SKINCARE 101 : Toners Demystified & The Unsung Toning Step 💦💦💦
I hear it all. the. time.
What do I need a toner for?
Toners are so misunderstood. Let me qualify that statement: Toners are so misunderstood among American skincare users. The rest of the world knows the true power of the toning step in any sensible and effective skincare routine — one that's actually organized around improving and maintaining the health of your skin. In fact, toners are the unsung heroes of your routine!
Fortunately, I'm not old enough to know where things went left with America's toners. But it was a long, long time ago. And if I think about the big, classic American skincare brands, who comes to mind? Clinique! I don't mean to point fingers here, but the most popular American toner is, ahem, Clinique's iconic Clarifying Lotion — all 4 of them at the heart of the legendary 3-Step skincare routine. Now, the kids at Clinique may want to split hairs on this and claim that Clarifying Lotion isn't a toner; it's an exfoliator. In fact on Sephora's site, it's classified as a cleanser. Look, it's a toner! T-O-N-E-R. It's step number two after cleansing and before moisturizing. It's a watery liquid you pour onto a cotton pad and swipe over your skin.
And right here is where America's toners went down the drain. Just take a look at the ingredient list (IL) for the wildly popular Clinique Clarifying Lotion — and ingredient number two! Alcohol Denat. aka isopropyl alcohol. Sadly, that's the last thing you want in a toner! As if that weren't damaging enough to your skin, ingredient number four is witch hazel. While it's commonly believed that witch hazel is gentle on skin (more gentle than alcohol, I guess), it's actually extracted from the plant's leaves and bark through a steam distillation method using alcohol in the process. According to the GOAT Paula Begoun, a certain amount of alcohol remains. Read no further than ingredient number 5: menthol. All irritants, far from gentle on your skin — and certainly not pro-skin health.
So let me umm clarify, why denatured alcohol has no business in a toner. Or in any sensible skincare regimen. Denatured alcohol is what's called "volatile". That means it causes a chemical reaction on your skin that disrupts, compromises and degrades your skin barrier. Other ingredients that have a similar damaging effect are the plethora of fragrant plant oils (aka essential oils) like lavender oil, orange peel oil, menthol and bergamot oil. Their wonderful fragrance is released as a result of a volatile molecular reaction. Look, I'm not gonna gloss over my own sordid past. I was a religious Clinique 3-Step user back in 19__ when I was a cosmetics department manager in LA. But I did a lot of things back then that I would rather not put in a blog post! And to Clinique's credit, they did introduce a new alcohol-free version called Clarifying Lotion 1.0 Twice A Day Exfoliator (aka a toner). They get mad props for that! In fact, aside from their alcohol-infused toners, most of Clinique's skin care is very well formulated and very beneficial to your skin — including everything in the other 2 steps!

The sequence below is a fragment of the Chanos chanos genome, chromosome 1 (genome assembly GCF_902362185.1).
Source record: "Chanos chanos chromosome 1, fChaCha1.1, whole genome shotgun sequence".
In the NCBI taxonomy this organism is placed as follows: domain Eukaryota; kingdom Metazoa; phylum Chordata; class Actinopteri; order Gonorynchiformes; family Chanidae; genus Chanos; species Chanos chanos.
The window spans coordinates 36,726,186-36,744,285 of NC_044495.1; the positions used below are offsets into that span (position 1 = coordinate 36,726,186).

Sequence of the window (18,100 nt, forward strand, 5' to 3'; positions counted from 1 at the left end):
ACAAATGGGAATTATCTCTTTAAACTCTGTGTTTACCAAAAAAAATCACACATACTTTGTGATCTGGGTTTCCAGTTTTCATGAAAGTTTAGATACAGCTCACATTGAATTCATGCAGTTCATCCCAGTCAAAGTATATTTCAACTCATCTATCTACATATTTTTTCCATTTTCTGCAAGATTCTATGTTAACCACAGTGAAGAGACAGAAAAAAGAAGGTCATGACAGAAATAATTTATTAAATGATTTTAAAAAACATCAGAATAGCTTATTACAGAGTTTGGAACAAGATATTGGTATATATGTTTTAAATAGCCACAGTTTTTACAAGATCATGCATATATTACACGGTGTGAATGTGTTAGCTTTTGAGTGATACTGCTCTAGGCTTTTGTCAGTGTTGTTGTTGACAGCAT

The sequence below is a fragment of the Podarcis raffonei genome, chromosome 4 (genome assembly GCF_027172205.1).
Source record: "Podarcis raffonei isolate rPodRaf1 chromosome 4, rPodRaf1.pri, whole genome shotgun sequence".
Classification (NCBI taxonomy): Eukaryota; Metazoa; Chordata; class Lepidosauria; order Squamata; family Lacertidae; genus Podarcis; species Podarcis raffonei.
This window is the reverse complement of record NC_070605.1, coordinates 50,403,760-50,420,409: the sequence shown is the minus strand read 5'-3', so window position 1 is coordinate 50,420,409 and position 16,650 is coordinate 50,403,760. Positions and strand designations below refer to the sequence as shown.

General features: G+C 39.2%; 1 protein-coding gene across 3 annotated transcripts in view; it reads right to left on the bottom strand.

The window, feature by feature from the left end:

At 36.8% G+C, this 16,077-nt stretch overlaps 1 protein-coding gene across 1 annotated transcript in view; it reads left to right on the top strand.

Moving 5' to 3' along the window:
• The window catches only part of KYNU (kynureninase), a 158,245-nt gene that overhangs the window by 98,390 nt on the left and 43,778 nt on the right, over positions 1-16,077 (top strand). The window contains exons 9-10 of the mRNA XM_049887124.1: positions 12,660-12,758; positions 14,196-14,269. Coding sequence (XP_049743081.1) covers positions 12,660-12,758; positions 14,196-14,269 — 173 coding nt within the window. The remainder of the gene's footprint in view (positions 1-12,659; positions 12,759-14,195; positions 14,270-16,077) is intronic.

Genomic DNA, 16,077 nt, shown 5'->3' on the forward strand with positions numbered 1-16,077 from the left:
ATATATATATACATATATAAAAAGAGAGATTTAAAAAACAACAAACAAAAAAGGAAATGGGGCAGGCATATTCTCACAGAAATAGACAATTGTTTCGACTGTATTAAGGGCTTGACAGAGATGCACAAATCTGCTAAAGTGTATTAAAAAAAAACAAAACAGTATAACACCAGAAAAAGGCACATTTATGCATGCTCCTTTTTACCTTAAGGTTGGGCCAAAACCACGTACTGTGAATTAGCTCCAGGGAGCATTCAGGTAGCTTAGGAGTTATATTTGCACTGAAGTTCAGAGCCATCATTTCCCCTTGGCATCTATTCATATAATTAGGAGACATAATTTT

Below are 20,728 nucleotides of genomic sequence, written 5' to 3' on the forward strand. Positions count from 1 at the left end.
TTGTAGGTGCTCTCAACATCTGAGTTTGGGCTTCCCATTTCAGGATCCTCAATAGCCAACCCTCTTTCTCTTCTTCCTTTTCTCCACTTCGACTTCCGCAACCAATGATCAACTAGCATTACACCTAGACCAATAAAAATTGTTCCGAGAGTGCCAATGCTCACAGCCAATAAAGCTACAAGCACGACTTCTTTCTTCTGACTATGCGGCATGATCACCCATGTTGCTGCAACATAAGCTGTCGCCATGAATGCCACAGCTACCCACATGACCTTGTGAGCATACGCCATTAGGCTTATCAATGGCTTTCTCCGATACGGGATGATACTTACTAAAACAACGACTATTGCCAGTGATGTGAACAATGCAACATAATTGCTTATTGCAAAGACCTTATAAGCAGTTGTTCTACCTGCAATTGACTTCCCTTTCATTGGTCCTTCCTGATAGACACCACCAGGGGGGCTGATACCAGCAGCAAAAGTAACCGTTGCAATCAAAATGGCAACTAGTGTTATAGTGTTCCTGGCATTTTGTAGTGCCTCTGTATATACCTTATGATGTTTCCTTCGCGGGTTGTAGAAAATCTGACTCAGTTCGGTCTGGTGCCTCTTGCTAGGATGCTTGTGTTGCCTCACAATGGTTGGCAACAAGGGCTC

So what's a toner supposed to do instead of drying out and damaging your skin barrier? A toner is supposed to be gentle, soothing, hydrating. Yes, a toner can clear away residue from your cleanser. But, really? That doesn't sound insane to anyone but me? What residue? If you just washed your face with a cleanser, there should be no residue to remove. And with the Korean "double cleanse," there certainly is no residue left that needs to be swiped away with a toner and a cotton pad. In K-beauty, and throughout Asia, the toner step is all about two things: hydration + absorption.
I'm madly in love with toners. 🖤💜💙 But I only fell in love with toners (after all, I'm American!) through the exciting K-beauty journey my friends at Glow Recipe launched me on. I need you all to imagine for a second that your skin, as plump and full of water as it is, is a sponge. One of the purposes of a sponge is to soak up liquid, right? If you take a dry sponge and use it to soak up water on the kitchen counter, it will do just that after a few moments. But if you take a wet sponge and use it to soak up another pool of water on the kitchen counter, you'll notice that the water is soaked up much faster by the wet sponge than the dry sponge! Water molecules attract other water molecules like a magnet. GO AHEAD, TRY THIS AT HOME!
Now let's return to the bathroom and your skincare routine. In an Asian skincare regimen, the toner is used to hydrate skin — and to aid in the absorption of the potent essences, antioxidant serums and anti-aging moisturizers that follow. A toner being the lightest of all formulas is most quickly and easily absorbed by the skin, particularly right after cleansing when skin is drenched in water. In fact, as I learned from Glow Recipe, I do not dry my face with a towel after cleansing. Why waste all that delicious skin-quenching hydration? I gently pat my skin to stop the dripping, then I apply a nutrient-infused toner like the WHAMISA BY GLOW RECIPE Green Tea Serum Toner which is rich in antioxidants, beneficial plant extracts, and hydrating sodium hyaluronate. Or I apply my new bestie toning mist from Deciem. The Deciem NIOD SUPEROXIDE DISMUTASE SACCHARIDE MIST (SDSM2) is pretty much an out-of-body Nirvana-level experience. With my skin acting as a sponge, these hydrating toners help draw the products I apply after them deeper into my skin. Like a magnet!
So, like me, learn to love a toner! Learn to appreciate the true value a toner can and will have in your skincare regimen. I did, and my skin has never been more hydrated and healthy than it is right now...all these years later.